Fundraising is Brutal. Here’s How to Get Through It.

Fundraising is one of the most brutal aspects of startup life. There’s nothing like needing capital—and asking for money—to strip the glamour right out of following your dreams and solving problems. Many startup founders find themselves in unfamiliar territory when it comes to fundraising; it doesn’t feel natural. Additionally, founders are taken aback at the countless hours they need to dedicate to fundraising. It’s not a task you can just ‘check off your list,’ and it can take many months. And the more you spend on fundraising and tweaking your pitch deck, the less time you’re spending actually working on your venture.

Plus, throughout the fundraising period, you likely battle waves of insecurity. Is your startup appealing enough? Do you have what it takes? Will you get funding before you run out of money? Who can you trust?

Follow these tips to come out the other side in one piece.

Startup Fundraising

Count on your network.

Find a shoulder to cry on (or vent to, or bounce ideas off). Fundraising isn’t a time to become a recluse. You’re going through a rollercoaster, so turn to others who are going along for the ride, too. Better yet, find those who have been there themselves. Hearing others’ stories will not only make you feel like you’re not alone, but a different perspective will also show you that things are never as bad as you thought they were.

Get real about who you are and aren’t.

We’re not saying that you aren’t your own form of Super Woman. But you’re not perfect, and investors know this. So, stop pretending you are! Be candid about your weaknesses—and how you’ll hire rock stars to compensate. Be honest about your competitors and the gaps in your product or business model. Investors want to work with honest entrepreneurs who will become partners. They’re looking to build a business with you—not invest in something that has already been figured out.

Find time for you.

Yeah, yeah. Easier said than done, we know this. But honestly – your health and happiness come first. The world will keep spinning if you take time out for that yoga class, happy hour or lunch with friends. And you’ll probably find that you’ll be a lot more productive, too.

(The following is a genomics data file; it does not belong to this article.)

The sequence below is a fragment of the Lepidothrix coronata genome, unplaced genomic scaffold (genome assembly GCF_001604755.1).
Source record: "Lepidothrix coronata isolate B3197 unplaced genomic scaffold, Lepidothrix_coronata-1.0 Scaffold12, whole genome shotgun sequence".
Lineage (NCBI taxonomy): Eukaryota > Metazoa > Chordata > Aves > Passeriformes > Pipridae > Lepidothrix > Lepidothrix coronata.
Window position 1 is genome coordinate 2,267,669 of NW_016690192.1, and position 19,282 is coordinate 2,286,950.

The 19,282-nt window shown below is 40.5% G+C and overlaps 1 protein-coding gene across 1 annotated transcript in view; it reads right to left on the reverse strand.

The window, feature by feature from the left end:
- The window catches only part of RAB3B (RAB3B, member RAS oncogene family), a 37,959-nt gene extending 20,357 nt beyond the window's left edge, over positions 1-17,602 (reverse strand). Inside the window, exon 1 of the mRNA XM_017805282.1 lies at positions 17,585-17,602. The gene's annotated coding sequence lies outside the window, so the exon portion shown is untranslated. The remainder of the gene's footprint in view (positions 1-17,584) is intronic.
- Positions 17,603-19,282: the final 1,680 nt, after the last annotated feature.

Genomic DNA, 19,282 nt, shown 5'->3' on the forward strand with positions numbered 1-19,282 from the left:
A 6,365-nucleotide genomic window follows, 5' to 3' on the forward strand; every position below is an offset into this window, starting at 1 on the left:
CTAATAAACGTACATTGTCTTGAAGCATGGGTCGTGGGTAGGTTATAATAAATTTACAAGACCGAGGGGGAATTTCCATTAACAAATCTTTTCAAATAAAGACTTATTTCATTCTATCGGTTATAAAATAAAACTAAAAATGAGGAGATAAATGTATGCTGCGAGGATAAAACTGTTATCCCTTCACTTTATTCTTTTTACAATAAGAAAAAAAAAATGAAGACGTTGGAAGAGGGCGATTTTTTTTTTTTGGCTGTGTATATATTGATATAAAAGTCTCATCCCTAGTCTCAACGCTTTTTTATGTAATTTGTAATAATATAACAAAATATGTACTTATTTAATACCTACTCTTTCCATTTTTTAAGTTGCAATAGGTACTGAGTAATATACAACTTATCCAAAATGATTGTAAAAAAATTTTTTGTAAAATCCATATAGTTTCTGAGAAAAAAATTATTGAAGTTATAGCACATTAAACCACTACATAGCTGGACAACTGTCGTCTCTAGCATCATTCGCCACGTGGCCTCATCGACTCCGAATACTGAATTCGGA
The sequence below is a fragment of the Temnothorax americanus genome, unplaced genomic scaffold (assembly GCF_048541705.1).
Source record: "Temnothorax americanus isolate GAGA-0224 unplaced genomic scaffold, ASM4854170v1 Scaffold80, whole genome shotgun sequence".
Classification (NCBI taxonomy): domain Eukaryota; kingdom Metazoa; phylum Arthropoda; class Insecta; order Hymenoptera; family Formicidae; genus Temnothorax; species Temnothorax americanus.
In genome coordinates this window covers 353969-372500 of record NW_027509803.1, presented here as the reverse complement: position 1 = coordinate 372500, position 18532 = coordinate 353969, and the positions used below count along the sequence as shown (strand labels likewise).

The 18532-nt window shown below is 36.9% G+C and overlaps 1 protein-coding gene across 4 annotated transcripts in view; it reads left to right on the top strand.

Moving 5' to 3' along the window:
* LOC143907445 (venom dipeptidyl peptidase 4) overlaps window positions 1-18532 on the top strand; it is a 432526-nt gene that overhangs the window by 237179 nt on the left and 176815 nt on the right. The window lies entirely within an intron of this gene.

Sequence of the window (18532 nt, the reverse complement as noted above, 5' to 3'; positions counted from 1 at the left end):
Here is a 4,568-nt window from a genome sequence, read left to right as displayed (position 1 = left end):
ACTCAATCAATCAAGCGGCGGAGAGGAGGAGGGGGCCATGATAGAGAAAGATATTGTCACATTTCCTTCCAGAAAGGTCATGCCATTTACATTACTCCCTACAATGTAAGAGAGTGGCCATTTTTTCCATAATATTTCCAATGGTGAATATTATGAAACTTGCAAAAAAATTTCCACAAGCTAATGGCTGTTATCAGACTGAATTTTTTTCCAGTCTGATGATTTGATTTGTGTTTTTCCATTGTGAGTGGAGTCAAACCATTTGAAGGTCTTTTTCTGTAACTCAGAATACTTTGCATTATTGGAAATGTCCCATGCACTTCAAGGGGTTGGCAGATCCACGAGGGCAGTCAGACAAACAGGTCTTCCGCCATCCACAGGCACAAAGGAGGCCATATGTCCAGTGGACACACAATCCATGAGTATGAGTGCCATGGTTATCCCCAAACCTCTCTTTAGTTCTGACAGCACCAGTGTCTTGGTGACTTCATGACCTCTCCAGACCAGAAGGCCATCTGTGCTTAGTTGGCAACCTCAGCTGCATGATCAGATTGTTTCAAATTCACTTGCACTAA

Ask for investor references.

Unfortunately, not every investor is a good egg. We wish we could tell you otherwise. Just like any other working relationship, ask around before you dive in. References are a no-nonsense way to find out if investors are all talk (or a nightmare to work with). Talk to several startups that are in the investor’s portfolio before signing on the dotted line. If they shy away from providing references, pay attention to that—and walk away.

Try not to obsess.

You’re going to get feedback. LOTS of feedback. Change that slide in your deck to this or that. Open with this story. Call so-and-so. This is a good time to remind yourself that you can’t please everyone, and remember, you’re in charge. Feedback is just that: feedback. There are no set rules. Sure, make some changes and accept some feedback but try to not obsess over it.

Go in with low expectations.

Makes us sound like a real downer, huh? In other words, know that you’re unlikely to get a check after your first meeting. We’ve spoken with founders who have gone through hundreds of rejections to get to their “Yes” moment. If it was easy to get funding, everyone would get it. Go into the process knowing you have your work ahead of you, and that’s okay.

Enjoy the journey

This goes beyond fundraising, it’s for your entire startup experience. Try to enjoy the ride and live in the moment. You’ll reflect on it one day and share your own sage advice with other entrepreneurs. And when you do it the next time—for a second round, or for another startup—you’ll be all the wiser.

 

 

 

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